Barca, Madrid, Atleti have Liga title dreams while Valencia try to keep up
The most successful, the most skilled, the most advanced and the most technically exquisite football on the planet starts again on Friday. La Liga returns, with all of its virtues and slightly fewer of its faults.
Fewer late-night kickoffs, better timetables for the world audience, the vibrance of Real Betis returns after a season in the Segunda, potentially five teams in the Champions League, more money from TV revenue to be spread beyond the Madrid-Barcelona duopoly and a noticeably more competitive feel to the top seven or eight clubs.
But, for now, a look at what we might expect from -- and what might face -- the four clubs who occupied the hallowed Champions League qualifying positions when La Liga finished its business back in May.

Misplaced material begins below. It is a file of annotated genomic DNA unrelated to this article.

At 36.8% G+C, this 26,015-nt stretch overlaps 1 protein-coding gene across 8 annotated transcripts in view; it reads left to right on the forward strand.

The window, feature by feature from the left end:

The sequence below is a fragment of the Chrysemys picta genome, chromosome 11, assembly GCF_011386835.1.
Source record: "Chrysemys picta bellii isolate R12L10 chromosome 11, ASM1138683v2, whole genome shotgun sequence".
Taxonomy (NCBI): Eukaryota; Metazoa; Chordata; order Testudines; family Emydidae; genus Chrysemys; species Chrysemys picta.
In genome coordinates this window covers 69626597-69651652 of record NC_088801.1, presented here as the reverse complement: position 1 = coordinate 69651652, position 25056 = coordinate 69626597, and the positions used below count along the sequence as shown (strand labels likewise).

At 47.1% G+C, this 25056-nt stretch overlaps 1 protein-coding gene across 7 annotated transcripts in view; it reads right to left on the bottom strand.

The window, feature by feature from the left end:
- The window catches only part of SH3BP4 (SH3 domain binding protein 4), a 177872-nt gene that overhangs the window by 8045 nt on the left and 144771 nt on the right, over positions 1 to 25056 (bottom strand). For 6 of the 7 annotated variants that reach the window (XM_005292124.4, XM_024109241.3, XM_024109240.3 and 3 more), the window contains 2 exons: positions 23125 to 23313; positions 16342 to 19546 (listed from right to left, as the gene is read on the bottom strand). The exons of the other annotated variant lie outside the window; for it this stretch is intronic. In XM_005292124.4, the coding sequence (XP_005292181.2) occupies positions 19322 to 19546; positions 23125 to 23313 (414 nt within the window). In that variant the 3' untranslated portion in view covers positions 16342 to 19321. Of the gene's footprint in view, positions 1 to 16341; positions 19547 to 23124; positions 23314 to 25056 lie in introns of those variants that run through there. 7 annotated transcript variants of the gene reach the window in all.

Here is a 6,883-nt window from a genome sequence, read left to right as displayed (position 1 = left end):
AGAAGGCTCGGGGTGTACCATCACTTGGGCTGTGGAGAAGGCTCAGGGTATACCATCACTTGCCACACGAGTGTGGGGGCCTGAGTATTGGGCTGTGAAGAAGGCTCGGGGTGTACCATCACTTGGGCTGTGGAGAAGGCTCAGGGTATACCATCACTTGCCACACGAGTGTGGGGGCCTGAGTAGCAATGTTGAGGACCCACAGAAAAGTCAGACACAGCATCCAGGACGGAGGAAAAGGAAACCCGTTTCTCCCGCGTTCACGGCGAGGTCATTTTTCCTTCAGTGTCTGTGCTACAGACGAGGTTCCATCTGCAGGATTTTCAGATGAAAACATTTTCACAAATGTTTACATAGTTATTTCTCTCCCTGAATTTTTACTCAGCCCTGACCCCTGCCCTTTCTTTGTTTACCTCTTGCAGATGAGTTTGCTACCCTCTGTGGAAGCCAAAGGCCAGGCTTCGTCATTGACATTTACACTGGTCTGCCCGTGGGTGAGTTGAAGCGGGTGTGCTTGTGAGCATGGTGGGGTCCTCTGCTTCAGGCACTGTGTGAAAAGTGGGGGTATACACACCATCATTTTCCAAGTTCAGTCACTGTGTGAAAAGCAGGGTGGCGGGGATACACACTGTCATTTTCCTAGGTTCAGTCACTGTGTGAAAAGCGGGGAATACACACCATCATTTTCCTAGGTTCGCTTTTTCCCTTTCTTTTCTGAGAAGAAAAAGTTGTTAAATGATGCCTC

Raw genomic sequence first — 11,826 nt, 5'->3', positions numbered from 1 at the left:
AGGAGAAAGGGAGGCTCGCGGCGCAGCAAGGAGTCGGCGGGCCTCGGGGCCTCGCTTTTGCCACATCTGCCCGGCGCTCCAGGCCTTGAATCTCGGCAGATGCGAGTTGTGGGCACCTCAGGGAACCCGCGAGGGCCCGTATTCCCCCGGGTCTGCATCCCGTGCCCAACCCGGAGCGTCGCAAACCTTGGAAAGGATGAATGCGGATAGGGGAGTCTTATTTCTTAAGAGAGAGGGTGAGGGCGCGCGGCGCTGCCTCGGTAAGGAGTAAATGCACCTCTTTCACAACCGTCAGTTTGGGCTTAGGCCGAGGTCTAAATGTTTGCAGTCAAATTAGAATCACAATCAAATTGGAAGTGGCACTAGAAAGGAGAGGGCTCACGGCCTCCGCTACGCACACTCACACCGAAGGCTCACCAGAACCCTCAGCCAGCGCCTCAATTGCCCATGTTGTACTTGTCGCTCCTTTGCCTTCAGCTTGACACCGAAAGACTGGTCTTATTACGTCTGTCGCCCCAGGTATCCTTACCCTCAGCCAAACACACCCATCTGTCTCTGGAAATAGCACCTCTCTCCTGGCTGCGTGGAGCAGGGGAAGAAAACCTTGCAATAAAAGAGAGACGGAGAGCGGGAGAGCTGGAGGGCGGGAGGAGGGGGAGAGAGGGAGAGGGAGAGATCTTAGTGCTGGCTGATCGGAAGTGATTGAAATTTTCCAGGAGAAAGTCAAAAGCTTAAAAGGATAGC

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The Spanish and European champions present us with one of the most fascinating challenges that sports psychologists and sports scientists have ever seen. This group has already defied history: the first to win the "Double Treble".
Now they have to tilt against something threatening, almost always present, almost always victorious: rust. And they have to do it without spending lavishly on augmenting their squad, at least until January 3 against Espanyol. Until then, no new players will play for Barcelona unless they come from the nursery system.